With that said though, let’s not hang ALL the Lawyers for this. Please remember that some attorney’s aren’t the MONEY HUNGRY sharks as others appear to be. There are quite a number of attorney’s that do Pro-Bono work in either criminal and civil cases, without ever taking a cent for their time and effort.

So, yes sure, yell at the idiot laywers, but try not to hang them all with the same rope 🙂

Jonathan says:

I have to agree with some of the other comments. Ciolli not only has a case, but has every right to sue.

It’s been discussed numerous times here that web service providers aren’t generally responsible for the posts of their users, especially if they have a valid set of TOS in place. I can only imagine the type of TOS a site for lawyers would put out.

That all being said, if Ciolli lost his job as a direct result of the lawsuit against him and attention that came with it, and was later dropped from the suit, it seems that he should have some recourse.

Since he was dropped, it seems like somebody didn’t do their homework early on and just slapped his name on the paperwork, but later found out they didn’t have a case against him.

I have a tendency to agree that Americans have become far to litigious, but this is one of the cases where I don’t fully agree with TD’s sentiments.

Robert Cannon (user link) says:

Good Samaritan

Yes, the title is relevant. Sec 230 of the Communications Decency Act protects website owners and editors from liability for third party content. It’s known as the Good Samaritan Provision. The owner of the website is not the “publisher” of third party content and therefore cannot be liable for third party content. Assuming all the facts line up, yes the defendant potentially had a complete defense and the complaint was potentially frivolous. (notice all the “potentiallies”)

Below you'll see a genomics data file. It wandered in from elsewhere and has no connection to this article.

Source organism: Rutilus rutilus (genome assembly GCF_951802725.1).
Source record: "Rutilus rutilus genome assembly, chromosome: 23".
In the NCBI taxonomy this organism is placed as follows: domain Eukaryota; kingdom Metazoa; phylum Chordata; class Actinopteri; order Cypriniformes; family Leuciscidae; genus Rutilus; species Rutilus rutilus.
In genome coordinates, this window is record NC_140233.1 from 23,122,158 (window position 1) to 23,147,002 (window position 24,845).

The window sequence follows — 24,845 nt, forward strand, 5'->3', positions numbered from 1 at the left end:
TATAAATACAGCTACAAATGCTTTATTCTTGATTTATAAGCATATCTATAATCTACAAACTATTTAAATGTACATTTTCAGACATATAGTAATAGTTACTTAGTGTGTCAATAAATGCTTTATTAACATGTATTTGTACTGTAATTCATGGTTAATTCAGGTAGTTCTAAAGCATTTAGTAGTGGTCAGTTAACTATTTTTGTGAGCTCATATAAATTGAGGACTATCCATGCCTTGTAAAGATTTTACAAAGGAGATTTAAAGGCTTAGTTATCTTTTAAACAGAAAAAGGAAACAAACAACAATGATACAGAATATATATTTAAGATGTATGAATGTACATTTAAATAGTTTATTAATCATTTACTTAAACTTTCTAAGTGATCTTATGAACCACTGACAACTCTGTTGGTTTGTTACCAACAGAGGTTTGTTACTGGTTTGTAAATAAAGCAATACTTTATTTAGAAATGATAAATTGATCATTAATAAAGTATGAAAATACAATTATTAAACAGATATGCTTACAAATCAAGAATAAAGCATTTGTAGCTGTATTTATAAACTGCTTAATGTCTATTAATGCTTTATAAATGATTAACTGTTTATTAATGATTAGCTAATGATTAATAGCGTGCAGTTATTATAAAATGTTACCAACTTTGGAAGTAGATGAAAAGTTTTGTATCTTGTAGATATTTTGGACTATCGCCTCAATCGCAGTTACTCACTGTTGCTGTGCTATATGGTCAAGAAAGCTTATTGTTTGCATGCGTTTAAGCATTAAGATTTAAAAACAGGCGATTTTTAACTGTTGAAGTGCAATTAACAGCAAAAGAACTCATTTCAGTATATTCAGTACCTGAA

One great thing about law students – they come out of law school just raring to sue SOMEBODY. Well, first stop out of law school is your Bar Exam, and studying for the Bar Exam with a test prep company. Guess what all those lawyer wannabees do when they (~50% of them) fail the bar exam. That’s right! The Bar Test Prep companies are some of the most sued companies! Boy, there’s a business plan for you!

A similar website where third parties post comments about things they want to, well comment on, is Rip Off Report. For fun, read their webpage, “Want to Sue RipOffReport?” Based on Sec. 230, they claim to have never lost a case.

Super Anonymous Ultra Coward (user link) says:

Damn them all

I am not a lawyer, but I have a morbid fascination with torts, and criminal law. It never ceases to amaze me the profound, opinionated arrogance of people who know little about the facts of a case and even less about the law.

1) It appears that the women not only have a case against the posters of the inflammatory remarks, it appears to be a strong one. All of the elements of libel and defamation as defined in most states are blatantly present, and it would be facile to state that it would not influence their ability to get a job. You truly have to be a simpleton not to believe that law firms are VERY IMAGE CONSCIOUS, and vulgar comments about you appear on the first page of Google is going to have a strong and reasonably anticipated negative affect on your employment. Most employers “google” prospective employees.